What a Fast Company headline would look like on Google Glass--if you were an arctic explorer. (Fast Company is not currently distributing content via Wearab.ly.)

As wearables become more common, Silica Labs CEO Marvin Ammori says, publishers will have to contend with smaller screens, untangle deeper analytics, and anticipate different user interactions.

By 2016, more than 9 million Google Glass-like devices are expected to be on the market. Smartwatch units could equal 10 times that, according to Wearab.ly.

Wear Your News: This Platform Turns Any RSS Feed Into A Google Glass App

Wearab.ly works with NPR, Atlantic Media, National Geographic, and any publisher that wants to get their content to a wearable device.

As media companies race to adapt to their readers’ increased reliance on smartphones and tablets, creating content for the next frontier of devices—bodily extensions like Google Glass and smartwatches—probably falls into the "to do later" category for many publishers.

Washington, D.C., startup Silica Labs is trying to change that with Wearab.ly, a platform that turns content from existing RSS feeds into apps formatted for wearable devices. Launched earlier this year as Simple Wing with a Google Glass app for National Geographic, the recently rebranded service has now cornered the D.C. media market with new relationships with NPR and Atlantic Media.

Nat Geo Google Glass App

With roughly only 10,000 Google Glass users at present, the devices and their usefulness remain an abstraction to most media consumers. But companies including CNN, the New York Times, and Elle have already developed Google Glass apps, and Wearab.ly is designed to give all content creators easy access to what Silica Labs believes is mobile’s next phase. In addition to Google Glass, Wearab.ly works with the Sony Smartwatch, and the company is working to get access to Samsung Gear.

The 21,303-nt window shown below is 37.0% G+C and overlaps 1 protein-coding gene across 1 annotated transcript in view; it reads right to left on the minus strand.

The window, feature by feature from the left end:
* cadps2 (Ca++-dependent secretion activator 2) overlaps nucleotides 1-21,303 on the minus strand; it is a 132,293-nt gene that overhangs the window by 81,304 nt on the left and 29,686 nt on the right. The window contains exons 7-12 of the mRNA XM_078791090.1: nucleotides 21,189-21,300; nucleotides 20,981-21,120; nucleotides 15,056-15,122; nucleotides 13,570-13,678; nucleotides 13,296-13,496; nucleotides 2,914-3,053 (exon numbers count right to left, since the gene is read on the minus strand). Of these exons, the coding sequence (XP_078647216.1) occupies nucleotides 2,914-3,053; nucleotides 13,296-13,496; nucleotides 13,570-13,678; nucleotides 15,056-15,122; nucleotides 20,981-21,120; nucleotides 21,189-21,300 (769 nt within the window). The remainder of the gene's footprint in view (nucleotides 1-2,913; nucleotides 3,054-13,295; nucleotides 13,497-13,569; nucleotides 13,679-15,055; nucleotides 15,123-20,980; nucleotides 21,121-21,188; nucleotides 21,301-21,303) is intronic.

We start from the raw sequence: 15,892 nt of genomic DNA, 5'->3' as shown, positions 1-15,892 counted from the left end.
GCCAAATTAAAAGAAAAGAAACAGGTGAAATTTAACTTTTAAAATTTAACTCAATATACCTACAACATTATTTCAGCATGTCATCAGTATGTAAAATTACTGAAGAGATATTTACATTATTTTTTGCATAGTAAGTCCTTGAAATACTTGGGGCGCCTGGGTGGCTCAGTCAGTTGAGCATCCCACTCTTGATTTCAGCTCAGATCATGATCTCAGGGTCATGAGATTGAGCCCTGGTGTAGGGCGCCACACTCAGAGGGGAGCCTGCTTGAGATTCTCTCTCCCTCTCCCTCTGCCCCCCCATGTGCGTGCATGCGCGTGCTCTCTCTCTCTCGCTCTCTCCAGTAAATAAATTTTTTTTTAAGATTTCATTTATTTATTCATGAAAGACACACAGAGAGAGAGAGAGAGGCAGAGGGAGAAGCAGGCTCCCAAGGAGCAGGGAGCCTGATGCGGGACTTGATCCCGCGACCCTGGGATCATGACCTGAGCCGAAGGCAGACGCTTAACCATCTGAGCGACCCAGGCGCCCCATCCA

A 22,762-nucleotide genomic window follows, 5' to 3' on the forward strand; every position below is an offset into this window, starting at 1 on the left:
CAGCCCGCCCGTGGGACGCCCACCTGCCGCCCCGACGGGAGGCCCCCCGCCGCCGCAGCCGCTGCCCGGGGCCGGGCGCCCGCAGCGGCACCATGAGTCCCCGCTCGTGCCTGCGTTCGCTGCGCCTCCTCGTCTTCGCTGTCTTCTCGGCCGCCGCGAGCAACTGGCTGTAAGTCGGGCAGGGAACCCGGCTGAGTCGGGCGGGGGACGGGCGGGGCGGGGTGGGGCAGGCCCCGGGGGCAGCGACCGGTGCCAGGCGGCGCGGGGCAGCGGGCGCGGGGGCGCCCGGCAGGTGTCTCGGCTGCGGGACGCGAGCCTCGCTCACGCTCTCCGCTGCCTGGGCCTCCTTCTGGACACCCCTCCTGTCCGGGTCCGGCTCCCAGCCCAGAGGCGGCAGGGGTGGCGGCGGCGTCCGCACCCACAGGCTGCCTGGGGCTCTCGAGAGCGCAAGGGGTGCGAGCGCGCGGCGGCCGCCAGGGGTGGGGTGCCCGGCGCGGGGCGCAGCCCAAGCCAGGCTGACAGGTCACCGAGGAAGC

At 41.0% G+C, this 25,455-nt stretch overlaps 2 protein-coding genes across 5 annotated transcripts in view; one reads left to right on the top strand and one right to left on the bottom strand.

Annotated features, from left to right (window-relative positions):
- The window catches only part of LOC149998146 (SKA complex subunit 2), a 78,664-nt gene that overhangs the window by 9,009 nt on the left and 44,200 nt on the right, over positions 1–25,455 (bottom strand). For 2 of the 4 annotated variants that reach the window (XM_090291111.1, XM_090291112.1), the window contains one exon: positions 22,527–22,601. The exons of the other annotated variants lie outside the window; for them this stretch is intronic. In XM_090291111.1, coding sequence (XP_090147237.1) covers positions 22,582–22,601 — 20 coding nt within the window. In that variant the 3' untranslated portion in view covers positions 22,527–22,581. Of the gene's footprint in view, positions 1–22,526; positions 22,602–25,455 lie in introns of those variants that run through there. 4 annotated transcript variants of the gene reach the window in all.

"Publishers don’t have to do any work," says Silica Labs CEO Marvin Ammori (one of Fast Company’s Most Creative People ’12). "We take their RSS feed and test it to make sure it works, make sure the headlines will come through, the videos and images will come through. On their end, it doesn’t change the workflow at all." Free of charge to users—publishers pay a monthly fee—the app sends content to the wearable device of anyone who authorizes the publisher’s content.

Wearab.ly was developed by Silica Labs CTO Antonio Zugaldia, who formerly worked for the World Health Organization and was the technical lead for emergency response during the Haiti earthquake ("a real hardcore guy," says Ammori). The platform’s designer is Stephanie Nguyen, a recent University of Virginia graduate who was featured in AdAge as one of the nation’s Most Promising Minority Students.

The small screen space is what makes wearable devices a different animal when it comes to a mobile content interface. On the existing Google Glass, articles appear as a small card, with a headline and image; tapping allows the user to read more text, or watch a video, or have the text read aloud in the user’s ear. While smartwatches function somewhat differently, Wearab.ly adapts to both device categories because of the similar screen configuration.

Beyond aesthetics, Silica Labs is also already working on app features that capitalize on wearable devices’, well, wearable-ness.

"We have the analytics of who your users are because they have to be authorized through Google login, and we know their location because Glass or your watch all know your location," says Ammori. "So we can send very relevant, breaking news based on your location. It’s hyperlocal. If you’re walking down the street in New York, we can send you stories about the Lower East Side, or the Upper West Side." Ammori notes that most publications don’t currently do that kind of geotagging of content, but Wearab.ly aims to introduce this option to users. "We set up our own demo app for D.C. alerts so you know if there’s a traffic jam in Adams Morgan, or if the president’s motorcade is coming through, you can get an alert based on exactly where you are."

[Images courtesy of Wearab.ly]

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1 Comments

  • Will Feeney

    Interesting idea. I think people will want curated news, especially on small screen-devices. My prediction is that people will want to read headlines on smartwatches for sure. Glass will be for fewer people.